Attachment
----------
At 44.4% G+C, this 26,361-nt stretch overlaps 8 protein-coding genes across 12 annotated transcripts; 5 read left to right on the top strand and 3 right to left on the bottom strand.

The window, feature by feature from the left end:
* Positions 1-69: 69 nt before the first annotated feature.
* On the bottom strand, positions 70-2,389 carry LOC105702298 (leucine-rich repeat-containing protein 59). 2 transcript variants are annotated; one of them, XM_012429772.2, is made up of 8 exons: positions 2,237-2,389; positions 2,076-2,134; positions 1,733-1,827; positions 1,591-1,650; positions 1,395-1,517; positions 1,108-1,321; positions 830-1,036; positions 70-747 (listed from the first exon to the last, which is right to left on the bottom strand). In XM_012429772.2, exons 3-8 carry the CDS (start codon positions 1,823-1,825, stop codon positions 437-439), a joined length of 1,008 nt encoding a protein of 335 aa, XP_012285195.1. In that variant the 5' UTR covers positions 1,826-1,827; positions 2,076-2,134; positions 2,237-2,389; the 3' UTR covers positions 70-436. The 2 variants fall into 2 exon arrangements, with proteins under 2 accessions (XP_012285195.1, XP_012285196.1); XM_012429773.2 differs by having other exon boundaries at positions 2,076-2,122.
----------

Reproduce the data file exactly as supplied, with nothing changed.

At 44.4% G+C, this 26,361-nt stretch overlaps 8 protein-coding genes across 12 annotated transcripts; 5 read left to right on the top strand and 3 right to left on the bottom strand.

The window, feature by feature from the left end:
* Positions 1-69: 69 nt before the first annotated feature.
* On the bottom strand, positions 70-2,389 carry LOC105702298 (leucine-rich repeat-containing protein 59). 2 transcript variants are annotated; one of them, XM_012429772.2, is made up of 8 exons: positions 2,237-2,389; positions 2,076-2,134; positions 1,733-1,827; positions 1,591-1,650; positions 1,395-1,517; positions 1,108-1,321; positions 830-1,036; positions 70-747 (listed from the first exon to the last, which is right to left on the bottom strand). In XM_012429772.2, exons 3-8 carry the CDS (start codon positions 1,823-1,825, stop codon positions 437-439), a joined length of 1,008 nt encoding a protein of 335 aa, XP_012285195.1. In that variant the 5' UTR covers positions 1,826-1,827; positions 2,076-2,134; positions 2,237-2,389; the 3' UTR covers positions 70-436. The 2 variants fall into 2 exon arrangements, with proteins under 2 accessions (XP_012285195.1, XP_012285196.1); XM_012429773.2 differs by having other exon boundaries at positions 2,076-2,122.